Lee described a group of sixth-grade girls as “red-eyed or withdrawn.”

“They sit next to Mr. Crutcher’s daughter in class. They are her friends. Nearly every student has a tissue as we read the article together,” Lee wrote. “When I open the floor for discussion: silence. It hurts to talk about. It hurts to think about. It hurts.”

The oldest students in the building, 13- and 14-year-olds, are past wide-eyed innocence — and even past the tears.

“They are hardened. They are angry,” Lee wrote. “Some students refuse to hold or look at the article. They speak matter-of-factly. One says she feels like punching someone in the nose.”

Lee never imagined that her words would be shared around the globe, but about 24 hours after she posted it Wednesday evening, her post had been shared by 115,000 Facebook users.

“I shared it because I know the students at our school are not the only students hurting and are not the only students affected. This affects everyone,” Lee told the Tulsa World on Thursday.

“I think you can’t deny the perspective or the feelings of a child. I don’t know that we’ve always heard this side and how this is impacting kids.”

As for McRae, some of the feelings and beliefs he heard children at his school express this week are a cautionary tale for parents and educators who haven’t yet confronted the topic.

“Students were already processing it and making meaning of it,” he said. “To hear them talk about the things that they’ve already assessed about themselves that I know are not true and that they believe — and (that they) fear people who are supposed to keep them safe — hurt me.

He added, “The most courageous and helpful thing to do is start the conversation. To ask students not only what they think but how they feel and to acknowledge that every feeling is OK. Being angry is OK. Being afraid is OK. Being frustrated is OK. Being sad is OK. … Short of that conversation, children are left to fill that voice with a narrative from elsewhere.”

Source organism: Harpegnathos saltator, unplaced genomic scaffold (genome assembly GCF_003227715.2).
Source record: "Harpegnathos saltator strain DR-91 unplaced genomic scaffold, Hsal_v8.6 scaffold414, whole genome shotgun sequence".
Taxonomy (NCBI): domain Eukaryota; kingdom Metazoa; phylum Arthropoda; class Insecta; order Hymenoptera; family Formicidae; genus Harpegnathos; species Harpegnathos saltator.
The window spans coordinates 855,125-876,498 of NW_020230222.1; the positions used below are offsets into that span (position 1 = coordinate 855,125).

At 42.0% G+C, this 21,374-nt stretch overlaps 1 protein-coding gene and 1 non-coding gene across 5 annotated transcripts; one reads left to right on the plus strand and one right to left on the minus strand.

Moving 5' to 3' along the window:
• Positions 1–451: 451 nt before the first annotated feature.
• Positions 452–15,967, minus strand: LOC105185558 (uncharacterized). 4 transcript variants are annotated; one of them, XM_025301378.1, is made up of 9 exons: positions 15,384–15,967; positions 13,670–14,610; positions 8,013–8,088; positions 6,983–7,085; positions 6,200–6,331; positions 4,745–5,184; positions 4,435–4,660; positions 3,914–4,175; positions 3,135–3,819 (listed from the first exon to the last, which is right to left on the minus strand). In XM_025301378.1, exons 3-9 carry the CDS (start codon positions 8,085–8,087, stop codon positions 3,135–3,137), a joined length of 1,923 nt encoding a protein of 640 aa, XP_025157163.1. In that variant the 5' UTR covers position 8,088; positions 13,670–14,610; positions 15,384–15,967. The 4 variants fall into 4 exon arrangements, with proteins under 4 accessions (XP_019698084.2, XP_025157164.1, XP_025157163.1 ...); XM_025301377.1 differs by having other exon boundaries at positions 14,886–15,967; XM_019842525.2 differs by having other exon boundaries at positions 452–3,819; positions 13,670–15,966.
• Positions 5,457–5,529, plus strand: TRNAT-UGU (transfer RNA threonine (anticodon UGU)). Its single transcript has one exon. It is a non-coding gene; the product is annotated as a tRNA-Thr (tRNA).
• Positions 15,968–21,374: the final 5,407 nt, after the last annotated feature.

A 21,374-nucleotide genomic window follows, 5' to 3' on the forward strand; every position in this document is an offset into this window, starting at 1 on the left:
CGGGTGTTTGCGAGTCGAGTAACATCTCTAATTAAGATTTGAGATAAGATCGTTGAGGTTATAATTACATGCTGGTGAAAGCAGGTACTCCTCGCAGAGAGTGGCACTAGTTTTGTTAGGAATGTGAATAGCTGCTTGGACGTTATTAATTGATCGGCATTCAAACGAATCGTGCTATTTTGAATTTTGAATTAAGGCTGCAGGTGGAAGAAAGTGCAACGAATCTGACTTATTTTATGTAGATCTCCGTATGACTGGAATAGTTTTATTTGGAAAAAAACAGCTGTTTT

Lee described feeling humbled by students’ reactions to her simply telling them, “I love you.” It’s a sentiment that apparently had gone unsaid amid the school’s hard drive to get even students with the most serious academic deficits back on track to not just graduate from high school but also to complete a college degree.

“We assume — we love our kids, and we assume they know,” Lee said.

As difficult as the week has been at KIPP Tulsa, Lee and McRae said they were astounded by the ways their preteen and adolescent students broke normal social barriers to comfort one another and to reach out to support the Crutcher family with handmade posters, cards and letters.

McRae said he hopes all of the efforts reassure students and keep them on a path of hope and determination.

“I also told them that I am hopeful and that I am committed to being an advocate for them,” he said. “For fighting for them and for helping create the conditions so they can go forward and help build a world that’s better to them than the world we have left them right now.”